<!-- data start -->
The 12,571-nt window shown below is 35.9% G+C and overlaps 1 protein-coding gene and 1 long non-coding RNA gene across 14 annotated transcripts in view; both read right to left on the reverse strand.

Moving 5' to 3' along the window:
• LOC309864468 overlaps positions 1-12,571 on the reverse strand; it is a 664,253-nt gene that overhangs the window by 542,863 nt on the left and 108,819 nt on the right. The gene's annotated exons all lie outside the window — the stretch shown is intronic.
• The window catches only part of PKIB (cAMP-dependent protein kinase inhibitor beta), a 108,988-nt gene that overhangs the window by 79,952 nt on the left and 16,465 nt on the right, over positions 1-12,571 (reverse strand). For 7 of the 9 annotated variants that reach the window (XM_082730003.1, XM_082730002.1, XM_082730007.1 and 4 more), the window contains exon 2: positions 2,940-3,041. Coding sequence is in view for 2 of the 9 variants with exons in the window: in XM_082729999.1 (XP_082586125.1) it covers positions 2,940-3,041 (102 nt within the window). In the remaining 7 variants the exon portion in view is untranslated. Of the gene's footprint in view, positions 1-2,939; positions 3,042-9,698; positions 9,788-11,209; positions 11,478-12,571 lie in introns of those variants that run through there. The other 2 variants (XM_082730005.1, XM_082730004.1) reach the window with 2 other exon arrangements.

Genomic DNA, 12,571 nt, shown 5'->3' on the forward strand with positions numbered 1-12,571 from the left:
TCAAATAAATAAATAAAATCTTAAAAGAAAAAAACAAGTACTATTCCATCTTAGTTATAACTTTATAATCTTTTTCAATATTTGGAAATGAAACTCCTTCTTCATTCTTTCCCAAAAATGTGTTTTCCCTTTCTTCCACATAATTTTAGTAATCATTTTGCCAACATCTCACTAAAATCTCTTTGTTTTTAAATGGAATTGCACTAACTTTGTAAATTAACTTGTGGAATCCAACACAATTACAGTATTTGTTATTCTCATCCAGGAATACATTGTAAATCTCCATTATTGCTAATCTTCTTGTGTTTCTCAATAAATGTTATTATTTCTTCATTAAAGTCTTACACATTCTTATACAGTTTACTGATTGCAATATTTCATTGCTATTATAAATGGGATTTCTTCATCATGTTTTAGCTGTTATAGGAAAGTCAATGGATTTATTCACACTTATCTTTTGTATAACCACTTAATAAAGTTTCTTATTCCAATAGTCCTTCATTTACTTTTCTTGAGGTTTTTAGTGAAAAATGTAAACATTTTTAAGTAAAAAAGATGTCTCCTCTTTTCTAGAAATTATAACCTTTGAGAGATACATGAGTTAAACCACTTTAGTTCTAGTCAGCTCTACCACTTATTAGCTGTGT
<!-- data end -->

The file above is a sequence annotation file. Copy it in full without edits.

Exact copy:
The 12,571-nt window shown below is 35.9% G+C and overlaps 1 protein-coding gene and 1 long non-coding RNA gene across 14 annotated transcripts in view; both read right to left on the reverse strand.

Moving 5' to 3' along the window:
• LOC309864468 overlaps positions 1-12,571 on the reverse strand; it is a 664,253-nt gene that overhangs the window by 542,863 nt on the left and 108,819 nt on the right. The gene's annotated exons all lie outside the window — the stretch shown is intronic.
• The window catches only part of PKIB (cAMP-dependent protein kinase inhibitor beta), a 108,988-nt gene that overhangs the window by 79,952 nt on the left and 16,465 nt on the right, over positions 1-12,571 (reverse strand). For 7 of the 9 annotated variants that reach the window (XM_082730003.1, XM_082730002.1, XM_082730007.1 and 4 more), the window contains exon 2: positions 2,940-3,041. Coding sequence is in view for 2 of the 9 variants with exons in the window: in XM_082729999.1 (XP_082586125.1) it covers positions 2,940-3,041 (102 nt within the window). In the remaining 7 variants the exon portion in view is untranslated. Of the gene's footprint in view, positions 1-2,939; positions 3,042-9,698; positions 9,788-11,209; positions 11,478-12,571 lie in introns of those variants that run through there. The other 2 variants (XM_082730005.1, XM_082730004.1) reach the window with 2 other exon arrangements.

Genomic DNA, 12,571 nt, shown 5'->3' on the forward strand with positions numbered 1-12,571 from the left:
TCAAATAAATAAATAAAATCTTAAAAGAAAAAAACAAGTACTATTCCATCTTAGTTATAACTTTATAATCTTTTTCAATATTTGGAAATGAAACTCCTTCTTCATTCTTTCCCAAAAATGTGTTTTCCCTTTCTTCCACATAATTTTAGTAATCATTTTGCCAACATCTCACTAAAATCTCTTTGTTTTTAAATGGAATTGCACTAACTTTGTAAATTAACTTGTGGAATCCAACACAATTACAGTATTTGTTATTCTCATCCAGGAATACATTGTAAATCTCCATTATTGCTAATCTTCTTGTGTTTCTCAATAAATGTTATTATTTCTTCATTAAAGTCTTACACATTCTTATACAGTTTACTGATTGCAATATTTCATTGCTATTATAAATGGGATTTCTTCATCATGTTTTAGCTGTTATAGGAAAGTCAATGGATTTATTCACACTTATCTTTTGTATAACCACTTAATAAAGTTTCTTATTCCAATAGTCCTTCATTTACTTTTCTTGAGGTTTTTAGTGAAAAATGTAAACATTTTTAAGTAAAAAAGATGTCTCCTCTTTTCTAGAAATTATAACCTTTGAGAGATACATGAGTTAAACCACTTTAGTTCTAGTCAGCTCTACCACTTATTAGCTGTGT